Be prepared for
mortgage underwriting to speed up the process.
A home may be the largest purchase you'll ever make, so it
shouldn't come as a surprise that a financial institution will want to verify
that you can afford it – now and in the future – through the underwriting
What Is Mortgage Underwriting?
Mortgage underwriting assesses the risk of lending money to a
potential homebuyer. During this process, you'll submit a loan application,
along with documentation to support your earnings, assets and liabilities.
You'll also consent to a credit check. The lender will perform an appraisal of
the property, which determines whether the offer you've submitted on a home is
an appropriate value.
Two important reasons for the mortgage underwriting process are:
But mortgage underwriting can take days or drag on for weeks,
especially if you're not prepared to submit full documentation, or if your loan
needs to go through manual underwriting. If you have your paperwork organized
and are ready to work with your lender, the experience can be efficient.
How You Can Prepare for Mortgage Underwriting
Schedule an initial consultation with a mortgage lending officer
to determine if you are ready to buy a home, says Ron Haynie, senior vice
president of mortgage finance policy for the Independent Community Bankers of
America. "There are also HUD-approved housing counselors who can help with
special government programs targeted to first-time borrowers or low- to
moderate-income borrowers," he says.
A great place to start your preparation for the underwriting
process is a toolkit offered by the Consumer
Financial Protection Bureau, which will guide you step by step
through buying a home, from just considering your options to closing on a home.
The underwriting process will begin once you fill out an
application with a lender. You'll be asked for information, including your
address, birth date, previous residences, Social Security number and income –
and all of it will have to be backed up by documentation.
Get your paperwork in order before you start the process, as you
would for a CPA who is doing your tax returns.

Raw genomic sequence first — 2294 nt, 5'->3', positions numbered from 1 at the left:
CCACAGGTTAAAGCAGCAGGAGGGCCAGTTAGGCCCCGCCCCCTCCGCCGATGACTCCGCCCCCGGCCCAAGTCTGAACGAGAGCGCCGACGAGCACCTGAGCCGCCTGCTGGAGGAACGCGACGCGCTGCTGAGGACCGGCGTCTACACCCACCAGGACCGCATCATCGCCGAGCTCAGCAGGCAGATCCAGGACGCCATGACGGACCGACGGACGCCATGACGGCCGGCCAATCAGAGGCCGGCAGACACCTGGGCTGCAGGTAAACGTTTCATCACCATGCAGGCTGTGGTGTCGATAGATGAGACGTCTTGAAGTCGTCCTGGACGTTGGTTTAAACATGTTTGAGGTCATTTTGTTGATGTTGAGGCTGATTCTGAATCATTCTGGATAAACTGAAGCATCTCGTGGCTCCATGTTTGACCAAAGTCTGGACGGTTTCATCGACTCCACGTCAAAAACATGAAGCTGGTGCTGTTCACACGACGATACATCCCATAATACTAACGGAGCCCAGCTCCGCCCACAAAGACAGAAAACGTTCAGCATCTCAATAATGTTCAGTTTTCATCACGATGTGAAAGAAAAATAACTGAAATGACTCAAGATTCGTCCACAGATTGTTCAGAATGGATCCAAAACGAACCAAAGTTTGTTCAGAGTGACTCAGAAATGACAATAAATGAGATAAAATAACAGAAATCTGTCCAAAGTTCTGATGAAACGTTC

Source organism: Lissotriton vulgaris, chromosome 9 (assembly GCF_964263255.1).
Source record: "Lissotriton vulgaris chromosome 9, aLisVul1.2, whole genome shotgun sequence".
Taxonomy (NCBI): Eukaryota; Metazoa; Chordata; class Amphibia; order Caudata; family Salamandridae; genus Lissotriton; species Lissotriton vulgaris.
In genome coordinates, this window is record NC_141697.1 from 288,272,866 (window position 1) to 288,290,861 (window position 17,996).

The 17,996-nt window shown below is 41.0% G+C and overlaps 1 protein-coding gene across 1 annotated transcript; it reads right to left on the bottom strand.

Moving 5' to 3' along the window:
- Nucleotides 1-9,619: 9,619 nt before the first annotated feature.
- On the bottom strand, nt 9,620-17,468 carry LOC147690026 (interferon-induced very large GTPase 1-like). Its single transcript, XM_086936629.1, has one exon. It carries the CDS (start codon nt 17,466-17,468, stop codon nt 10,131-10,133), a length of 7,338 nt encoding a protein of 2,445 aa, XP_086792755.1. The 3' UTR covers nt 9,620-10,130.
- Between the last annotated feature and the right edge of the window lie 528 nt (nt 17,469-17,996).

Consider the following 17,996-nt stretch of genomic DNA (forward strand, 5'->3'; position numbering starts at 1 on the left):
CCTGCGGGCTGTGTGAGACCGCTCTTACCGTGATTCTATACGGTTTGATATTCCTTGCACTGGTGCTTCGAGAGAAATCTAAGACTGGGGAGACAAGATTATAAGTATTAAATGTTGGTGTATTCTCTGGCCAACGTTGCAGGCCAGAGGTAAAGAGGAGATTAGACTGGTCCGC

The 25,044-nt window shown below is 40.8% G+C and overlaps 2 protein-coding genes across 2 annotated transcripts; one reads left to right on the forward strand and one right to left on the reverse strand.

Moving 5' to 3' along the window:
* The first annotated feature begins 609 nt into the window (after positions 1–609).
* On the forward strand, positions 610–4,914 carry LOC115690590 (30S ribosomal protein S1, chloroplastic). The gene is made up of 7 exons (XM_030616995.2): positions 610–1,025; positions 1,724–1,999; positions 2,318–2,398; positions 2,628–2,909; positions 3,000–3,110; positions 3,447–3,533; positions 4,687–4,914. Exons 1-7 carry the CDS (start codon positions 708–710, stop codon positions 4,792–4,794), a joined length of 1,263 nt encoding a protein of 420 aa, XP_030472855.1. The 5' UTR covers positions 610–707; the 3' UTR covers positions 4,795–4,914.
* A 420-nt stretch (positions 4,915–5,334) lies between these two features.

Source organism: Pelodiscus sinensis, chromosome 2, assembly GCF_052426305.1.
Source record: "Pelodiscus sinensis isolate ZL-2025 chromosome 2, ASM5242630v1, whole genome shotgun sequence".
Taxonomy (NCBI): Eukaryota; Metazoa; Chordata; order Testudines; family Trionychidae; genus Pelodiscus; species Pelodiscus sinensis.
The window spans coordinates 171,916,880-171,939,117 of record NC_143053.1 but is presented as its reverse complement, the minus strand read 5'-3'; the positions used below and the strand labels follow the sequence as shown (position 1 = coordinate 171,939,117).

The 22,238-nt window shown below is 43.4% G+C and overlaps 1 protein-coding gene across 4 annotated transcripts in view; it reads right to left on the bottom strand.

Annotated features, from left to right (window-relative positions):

"Consumers should have a good understanding of their
financial situation and should be prepared to provide proof of income,
employment and assets," which could include bank accounts, investments and
real estate assets, Haynie says. "They should also be prepared to disclose
their debts, such as credit cards, auto and student loans."
What Mortgage Underwriters Examine
Major factors mortgage underwriters consider are:
and assets. If you're employed by a company, underwriters will ask for pay
Income verification can get complicated, though, if you have
inconsistencies due to a bonus or another factor. The underwriter might then
reach out to your employer to find out more about bonuses, overtime wages and
longer-term equity awards, and possibly to seek additional documentation, Oakes
If you're self-employed, more paperwork is likely to be
involved, especially around tax returns. This could include personal tax
returns and all relevant schedules because the financial institution wants to
know more about the long-term viability of your business, Oakes says.
The lender will want to know where your down payment is coming
from – mortgages typically require a down payment, except for special programs
that offer low or no down payments – and will need documentation to verify your
funding source. The lender also wants to ensure that you're not borrowing money
from somewhere else to make the down payment possible, so you'll need to show
how the money got to your account, whether through wages, gifts or other
Credit history and score. The credit score of the
home purchaser is a vital component of the underwriting process. Your score can
influence your interest rate and which mortgage programs are available to you.
You can obtain your credit score for free through AnnualCreditReport.com,
the only site federally authorized to provide free credit reports, and through
some credit card companies. Review the report at least six months before you
plan to apply for a mortgage so you can make improvements and correct any
value. One of the pivotal parts of the underwriting process is
confirming the value of your property. Even though you've agreed to a price
with the seller, an appraiser who evaluates the home's condition and the value
of similar nearby homes has to back up the price.
Your property's appraisal will then be matched with your
mortgage amount. The loan-to-value ratio, which describes the size of your loan
compared with the value of the property, also helps evaluate risk. An LTV ratio
of 80% – such as a $160,000 mortgage on a $200,000 property – is a dividing
line; if you borrow more than 80%, you'll typically have to pay mortgage insurance to the lender, says
Bill Banfield, executive vice president of capital markets at Quicken Loans.
Other property-related factors influencing underwriting include
property taxes, home insurance and homeowners association dues, if applicable,
Banfield says. Also, the lender will obtain a review of the title of the home